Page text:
- There's Still Time to 'Hitch a Ride' on NASA Craft
PASADENA, Calif., Oct. 31, 2006 -- NASA has received the names of more than 170,000 space enthusiasts from around the world and is putting them on a silicon chip on a spacecraft that will travel through an asteriod belt. There's still time to "climb aboard", but you must submit your name online by Saturday, Nov. 4.
"How many chances do you get to fly into the very heart of the asteroid belt?" said Keyur Patel, Dawn project manager at NASA's Jet Propulsion Laboratory in Pasadena. "When the craft is launched in June 2007, yours and the names of your loved ones can hitch along for the ride and be part of space exploration history."
In this illustration by William K. Hartmann, Dawn is shown in front of protoplanets Vesta (left) and Ceres. (Image: William K. Hartmann, Courtesy of UCLA)
The silicon chip will be placed aboard the spacecraft Dawn, which has the mission of observing the asteroid Vesta and the dwarf planet Ceres, making it the first spacecraft to travel between and scrutinize two distinct worlds, NASA said.
Mission scientists said they hope Dawn's observations will answer basic questions about the nature and composition of protoplanets Vesta and Ceres and also provide clues about the origins of the solar system.
Following launch, Dawn will employ an ion engine to propel it during its more than four year, 1.9-billion-mile journey to its first target, Vesta. After months of detailed scientific observation of Vesta, Dawn's ion engine will fire up again, and send it on its way for a 2014 rendezvous with Ceres, recently anointed a "dwarf planet" by the International Astronomical Union.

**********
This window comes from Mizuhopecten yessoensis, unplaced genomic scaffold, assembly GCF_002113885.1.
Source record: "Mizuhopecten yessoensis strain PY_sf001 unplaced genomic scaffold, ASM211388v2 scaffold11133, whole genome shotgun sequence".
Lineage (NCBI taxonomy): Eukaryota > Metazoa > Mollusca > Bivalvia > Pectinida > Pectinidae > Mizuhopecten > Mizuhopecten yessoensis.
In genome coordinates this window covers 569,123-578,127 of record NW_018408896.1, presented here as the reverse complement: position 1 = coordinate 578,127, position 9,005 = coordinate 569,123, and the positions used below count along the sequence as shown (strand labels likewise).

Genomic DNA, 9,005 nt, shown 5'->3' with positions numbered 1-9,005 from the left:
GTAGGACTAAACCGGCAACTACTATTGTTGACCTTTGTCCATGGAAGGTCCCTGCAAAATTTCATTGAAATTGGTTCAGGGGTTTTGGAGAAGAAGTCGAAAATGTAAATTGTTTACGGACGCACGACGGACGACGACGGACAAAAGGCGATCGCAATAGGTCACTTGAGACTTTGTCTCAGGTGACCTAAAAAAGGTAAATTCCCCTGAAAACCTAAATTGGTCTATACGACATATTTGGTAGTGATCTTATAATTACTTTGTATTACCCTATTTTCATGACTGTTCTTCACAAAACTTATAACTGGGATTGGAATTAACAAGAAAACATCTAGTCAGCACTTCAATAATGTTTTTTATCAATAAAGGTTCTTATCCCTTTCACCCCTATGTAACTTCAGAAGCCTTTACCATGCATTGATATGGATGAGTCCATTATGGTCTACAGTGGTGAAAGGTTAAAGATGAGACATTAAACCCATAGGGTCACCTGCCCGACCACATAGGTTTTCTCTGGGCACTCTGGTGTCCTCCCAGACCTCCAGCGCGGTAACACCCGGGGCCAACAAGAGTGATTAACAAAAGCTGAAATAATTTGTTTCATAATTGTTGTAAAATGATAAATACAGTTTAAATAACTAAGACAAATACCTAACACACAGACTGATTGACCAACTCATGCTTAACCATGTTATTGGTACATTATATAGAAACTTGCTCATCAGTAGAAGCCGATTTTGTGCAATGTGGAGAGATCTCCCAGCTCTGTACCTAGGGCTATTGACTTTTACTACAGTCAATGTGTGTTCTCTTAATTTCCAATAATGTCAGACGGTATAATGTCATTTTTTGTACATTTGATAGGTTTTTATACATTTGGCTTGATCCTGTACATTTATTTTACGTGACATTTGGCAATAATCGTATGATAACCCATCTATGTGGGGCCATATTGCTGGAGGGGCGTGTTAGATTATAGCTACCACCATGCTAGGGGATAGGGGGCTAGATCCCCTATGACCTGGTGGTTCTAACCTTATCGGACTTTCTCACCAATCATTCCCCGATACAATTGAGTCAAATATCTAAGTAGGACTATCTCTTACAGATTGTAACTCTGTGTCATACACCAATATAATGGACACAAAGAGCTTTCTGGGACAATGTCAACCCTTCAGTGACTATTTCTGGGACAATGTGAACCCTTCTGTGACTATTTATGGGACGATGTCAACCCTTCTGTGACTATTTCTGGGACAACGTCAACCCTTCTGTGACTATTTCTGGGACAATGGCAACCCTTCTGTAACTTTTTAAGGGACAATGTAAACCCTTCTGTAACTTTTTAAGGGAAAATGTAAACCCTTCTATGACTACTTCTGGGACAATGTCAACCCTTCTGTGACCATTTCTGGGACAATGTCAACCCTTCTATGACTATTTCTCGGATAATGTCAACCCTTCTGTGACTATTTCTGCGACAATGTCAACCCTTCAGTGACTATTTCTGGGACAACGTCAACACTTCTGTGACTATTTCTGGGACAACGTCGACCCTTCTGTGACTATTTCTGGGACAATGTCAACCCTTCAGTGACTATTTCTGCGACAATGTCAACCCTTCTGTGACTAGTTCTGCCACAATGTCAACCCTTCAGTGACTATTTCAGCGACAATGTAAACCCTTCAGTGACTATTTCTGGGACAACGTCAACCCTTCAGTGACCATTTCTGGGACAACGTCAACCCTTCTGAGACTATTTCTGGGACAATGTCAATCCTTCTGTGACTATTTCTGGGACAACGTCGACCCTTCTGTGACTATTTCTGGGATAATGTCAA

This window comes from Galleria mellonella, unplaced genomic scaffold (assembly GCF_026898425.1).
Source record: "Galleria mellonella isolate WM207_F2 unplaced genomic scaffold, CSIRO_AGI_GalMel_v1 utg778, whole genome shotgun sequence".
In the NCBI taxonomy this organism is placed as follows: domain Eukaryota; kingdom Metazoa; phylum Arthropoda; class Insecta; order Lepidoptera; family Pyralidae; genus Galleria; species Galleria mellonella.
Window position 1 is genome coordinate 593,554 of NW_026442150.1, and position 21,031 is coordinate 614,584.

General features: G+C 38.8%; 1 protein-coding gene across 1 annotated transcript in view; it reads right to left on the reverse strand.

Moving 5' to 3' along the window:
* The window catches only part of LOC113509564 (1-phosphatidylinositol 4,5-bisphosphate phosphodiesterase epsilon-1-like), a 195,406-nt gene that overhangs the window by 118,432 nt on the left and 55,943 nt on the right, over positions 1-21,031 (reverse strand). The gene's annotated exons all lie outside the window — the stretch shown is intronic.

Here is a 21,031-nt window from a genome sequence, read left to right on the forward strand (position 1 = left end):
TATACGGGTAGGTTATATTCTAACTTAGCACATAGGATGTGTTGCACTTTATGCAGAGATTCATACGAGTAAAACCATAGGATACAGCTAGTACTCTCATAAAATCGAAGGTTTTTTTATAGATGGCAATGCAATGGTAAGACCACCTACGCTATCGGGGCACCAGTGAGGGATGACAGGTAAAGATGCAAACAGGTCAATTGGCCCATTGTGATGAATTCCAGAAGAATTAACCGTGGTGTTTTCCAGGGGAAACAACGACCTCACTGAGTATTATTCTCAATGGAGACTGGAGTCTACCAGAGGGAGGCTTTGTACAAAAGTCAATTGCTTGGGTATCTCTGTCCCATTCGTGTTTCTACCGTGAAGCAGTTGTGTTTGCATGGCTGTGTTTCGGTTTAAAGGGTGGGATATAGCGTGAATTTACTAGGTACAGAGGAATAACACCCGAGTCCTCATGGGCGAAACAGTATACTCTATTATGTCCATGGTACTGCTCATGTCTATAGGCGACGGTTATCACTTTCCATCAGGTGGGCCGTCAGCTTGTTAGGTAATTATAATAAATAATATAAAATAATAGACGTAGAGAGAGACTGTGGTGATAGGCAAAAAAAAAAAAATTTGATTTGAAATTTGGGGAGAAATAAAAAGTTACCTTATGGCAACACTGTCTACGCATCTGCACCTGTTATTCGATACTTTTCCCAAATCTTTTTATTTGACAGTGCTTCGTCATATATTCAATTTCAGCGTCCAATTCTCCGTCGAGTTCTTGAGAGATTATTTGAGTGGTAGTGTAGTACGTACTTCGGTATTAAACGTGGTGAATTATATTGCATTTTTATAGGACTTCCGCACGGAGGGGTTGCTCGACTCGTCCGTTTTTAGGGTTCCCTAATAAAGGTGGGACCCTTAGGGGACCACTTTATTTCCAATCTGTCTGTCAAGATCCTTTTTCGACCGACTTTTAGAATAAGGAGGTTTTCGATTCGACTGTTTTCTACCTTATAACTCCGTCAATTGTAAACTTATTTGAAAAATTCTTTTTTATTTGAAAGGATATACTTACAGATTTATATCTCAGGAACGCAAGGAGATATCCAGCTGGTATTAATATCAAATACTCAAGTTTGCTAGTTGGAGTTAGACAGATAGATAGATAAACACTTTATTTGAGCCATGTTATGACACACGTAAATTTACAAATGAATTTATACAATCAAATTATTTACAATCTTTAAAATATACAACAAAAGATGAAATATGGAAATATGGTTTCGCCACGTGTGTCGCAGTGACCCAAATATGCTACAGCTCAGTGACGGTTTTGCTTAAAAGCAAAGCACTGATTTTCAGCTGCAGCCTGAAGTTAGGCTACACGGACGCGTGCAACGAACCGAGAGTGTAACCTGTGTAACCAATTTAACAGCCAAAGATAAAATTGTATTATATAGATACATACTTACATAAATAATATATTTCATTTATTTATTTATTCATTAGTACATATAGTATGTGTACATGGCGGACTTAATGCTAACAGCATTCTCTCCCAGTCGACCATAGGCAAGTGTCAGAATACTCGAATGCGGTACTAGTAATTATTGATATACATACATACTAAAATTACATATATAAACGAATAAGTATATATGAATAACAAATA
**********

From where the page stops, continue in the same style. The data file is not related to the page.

"This campaign will allow people from around the world to become directly involved with Dawn, and through that, become familiar with the mission's science," said University of California Los Angeles professor Chris Russell, Dawn's principal investigator.
The Dawn mission is managed by JPL, a division of the California Institute of Technology in Pasadena, for NASA's Science Mission Directorate, Washington. The University of California Los Angeles is responsible for overall Dawn mission science. Orbital Sciences Corporation of Dulles, Va., designed and built the spacecraft.
People may submit their names for this mission by visiting JPL's Dawn Web site now through Nov. 4 at: http://dawn.jpl.nasa.gov
For information about NASA and other space flight missions, visit www.nasa.gov
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